The Paleogene section of the U.S. Gulf Coastal Plain has been known as a paleontological treasure trove since the initial papers describing the faunas appeared more than a century and a half ago. Charles Lyell visited some of these sites and remarked on their fossil richness. The region offers what is arguably the best-preserved and most-studied series of Paleogene marine macrofaunas in the world. Mollusks dominate these assemblages; they are particularly diverse and well-described. In addition, the importance of the Gulf Coast to the oil and gas industry has ensured that stratigraphic relationships have been well documented, and also that surface outcrops have been integrated with the subsurface and placed into a modern sequence stratigraphic framework. Petroleum-related research has also fostered an extensive literature on paleoenvironments represented in the Paleogene section.

Dr. Allmon has worked on the evolution and ecology of fossil mollusks, especially turritellids gastropods, from the Paleogene of the Gulf Coast for more than 20 years. Ongoing research (in collaboration with Drs. Linda Ivany of Syracuse University and Rowan Lockwood of the College of William and Mary) focuses on three areas:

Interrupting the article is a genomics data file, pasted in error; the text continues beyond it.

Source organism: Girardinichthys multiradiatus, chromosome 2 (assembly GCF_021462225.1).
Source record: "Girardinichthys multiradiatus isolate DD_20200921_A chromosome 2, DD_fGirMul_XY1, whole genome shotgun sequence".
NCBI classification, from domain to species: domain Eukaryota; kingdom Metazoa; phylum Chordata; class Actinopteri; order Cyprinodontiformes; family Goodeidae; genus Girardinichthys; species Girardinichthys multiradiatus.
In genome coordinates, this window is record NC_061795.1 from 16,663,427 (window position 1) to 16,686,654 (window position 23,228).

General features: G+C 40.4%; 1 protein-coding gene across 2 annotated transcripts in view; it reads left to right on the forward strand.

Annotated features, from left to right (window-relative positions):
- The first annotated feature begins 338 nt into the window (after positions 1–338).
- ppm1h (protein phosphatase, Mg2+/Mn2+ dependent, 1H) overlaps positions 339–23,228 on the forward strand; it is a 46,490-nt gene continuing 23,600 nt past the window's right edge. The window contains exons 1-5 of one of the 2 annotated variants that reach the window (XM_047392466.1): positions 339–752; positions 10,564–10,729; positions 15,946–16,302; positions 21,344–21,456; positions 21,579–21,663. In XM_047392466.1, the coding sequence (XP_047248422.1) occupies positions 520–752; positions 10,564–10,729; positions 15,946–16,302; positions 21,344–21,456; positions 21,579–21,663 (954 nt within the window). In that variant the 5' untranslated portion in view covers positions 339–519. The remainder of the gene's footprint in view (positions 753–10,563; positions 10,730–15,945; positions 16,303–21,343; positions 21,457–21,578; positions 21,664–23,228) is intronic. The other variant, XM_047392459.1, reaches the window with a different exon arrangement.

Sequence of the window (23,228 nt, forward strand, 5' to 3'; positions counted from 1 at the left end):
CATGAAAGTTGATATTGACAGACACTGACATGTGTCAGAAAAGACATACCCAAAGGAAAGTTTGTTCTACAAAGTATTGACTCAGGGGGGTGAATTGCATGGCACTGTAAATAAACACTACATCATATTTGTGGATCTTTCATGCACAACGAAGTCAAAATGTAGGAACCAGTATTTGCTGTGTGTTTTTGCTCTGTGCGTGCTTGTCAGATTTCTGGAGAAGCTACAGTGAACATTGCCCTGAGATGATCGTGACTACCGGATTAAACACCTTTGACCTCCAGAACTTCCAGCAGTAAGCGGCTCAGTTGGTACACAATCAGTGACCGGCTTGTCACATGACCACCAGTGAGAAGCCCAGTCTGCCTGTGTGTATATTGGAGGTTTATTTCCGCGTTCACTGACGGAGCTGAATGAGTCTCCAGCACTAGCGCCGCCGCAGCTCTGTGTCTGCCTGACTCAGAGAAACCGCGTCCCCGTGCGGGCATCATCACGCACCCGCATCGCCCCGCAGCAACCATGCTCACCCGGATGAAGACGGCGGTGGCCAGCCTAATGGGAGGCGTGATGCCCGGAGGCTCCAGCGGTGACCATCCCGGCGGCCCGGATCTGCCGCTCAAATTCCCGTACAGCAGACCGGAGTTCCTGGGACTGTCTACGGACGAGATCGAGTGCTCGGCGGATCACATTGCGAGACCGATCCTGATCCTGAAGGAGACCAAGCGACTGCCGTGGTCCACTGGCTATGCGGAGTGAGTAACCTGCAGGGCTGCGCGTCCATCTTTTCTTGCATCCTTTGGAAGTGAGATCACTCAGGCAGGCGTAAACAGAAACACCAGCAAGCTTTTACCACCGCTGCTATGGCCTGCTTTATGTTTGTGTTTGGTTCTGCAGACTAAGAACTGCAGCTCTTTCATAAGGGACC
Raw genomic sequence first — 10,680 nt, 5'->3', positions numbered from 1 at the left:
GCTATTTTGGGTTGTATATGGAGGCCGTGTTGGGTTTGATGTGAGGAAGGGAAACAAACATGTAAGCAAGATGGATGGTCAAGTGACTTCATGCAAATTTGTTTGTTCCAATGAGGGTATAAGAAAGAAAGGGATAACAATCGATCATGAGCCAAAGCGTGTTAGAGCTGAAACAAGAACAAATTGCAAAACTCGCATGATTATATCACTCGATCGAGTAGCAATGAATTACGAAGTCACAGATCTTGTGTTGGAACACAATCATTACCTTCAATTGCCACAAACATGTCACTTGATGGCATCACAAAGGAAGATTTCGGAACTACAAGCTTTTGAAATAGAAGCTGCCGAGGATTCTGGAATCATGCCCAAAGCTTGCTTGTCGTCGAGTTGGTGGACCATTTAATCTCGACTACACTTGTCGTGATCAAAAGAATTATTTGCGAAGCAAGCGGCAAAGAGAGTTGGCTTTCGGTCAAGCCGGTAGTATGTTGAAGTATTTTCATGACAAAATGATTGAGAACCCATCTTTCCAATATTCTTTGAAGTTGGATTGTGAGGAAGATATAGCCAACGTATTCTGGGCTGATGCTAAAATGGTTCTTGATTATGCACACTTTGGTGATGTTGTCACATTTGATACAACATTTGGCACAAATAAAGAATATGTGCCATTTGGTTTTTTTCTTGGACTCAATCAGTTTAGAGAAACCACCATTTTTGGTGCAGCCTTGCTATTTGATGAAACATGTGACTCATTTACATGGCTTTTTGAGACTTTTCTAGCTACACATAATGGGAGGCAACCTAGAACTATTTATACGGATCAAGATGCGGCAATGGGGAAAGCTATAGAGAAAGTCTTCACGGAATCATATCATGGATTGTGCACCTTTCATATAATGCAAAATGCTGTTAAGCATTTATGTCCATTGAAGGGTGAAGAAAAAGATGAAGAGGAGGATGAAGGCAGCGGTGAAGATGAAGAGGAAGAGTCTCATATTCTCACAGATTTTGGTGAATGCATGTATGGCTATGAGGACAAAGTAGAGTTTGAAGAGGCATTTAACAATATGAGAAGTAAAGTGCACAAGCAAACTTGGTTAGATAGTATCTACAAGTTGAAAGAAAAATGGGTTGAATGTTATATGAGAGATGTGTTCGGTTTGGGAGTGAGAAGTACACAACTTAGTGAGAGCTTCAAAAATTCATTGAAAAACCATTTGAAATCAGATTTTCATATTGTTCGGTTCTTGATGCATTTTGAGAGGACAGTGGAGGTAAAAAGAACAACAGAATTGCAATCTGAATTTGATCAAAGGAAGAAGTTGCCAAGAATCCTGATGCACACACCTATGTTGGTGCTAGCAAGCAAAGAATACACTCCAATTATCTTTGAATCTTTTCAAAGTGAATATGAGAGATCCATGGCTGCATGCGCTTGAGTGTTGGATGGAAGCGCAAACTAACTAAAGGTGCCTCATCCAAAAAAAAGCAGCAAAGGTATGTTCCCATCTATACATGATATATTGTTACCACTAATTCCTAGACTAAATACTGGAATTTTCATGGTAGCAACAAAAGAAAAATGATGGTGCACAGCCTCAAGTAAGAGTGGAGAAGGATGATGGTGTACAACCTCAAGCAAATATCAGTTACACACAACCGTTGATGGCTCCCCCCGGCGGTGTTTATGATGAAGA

• Improving our understanding of the paleoenvironment of the Paleocene through Oligocene in the Gulf Coastal Plain, especially environmental change across the Paleocene-Eocene boundary (approximately 55 million years ago).
  • Exploring the effects of these paleoenvironmental changes on the evolution of various fossil mollusk lineages.
  • This research is supported in part by National Science Foundation grant EAR-0719642.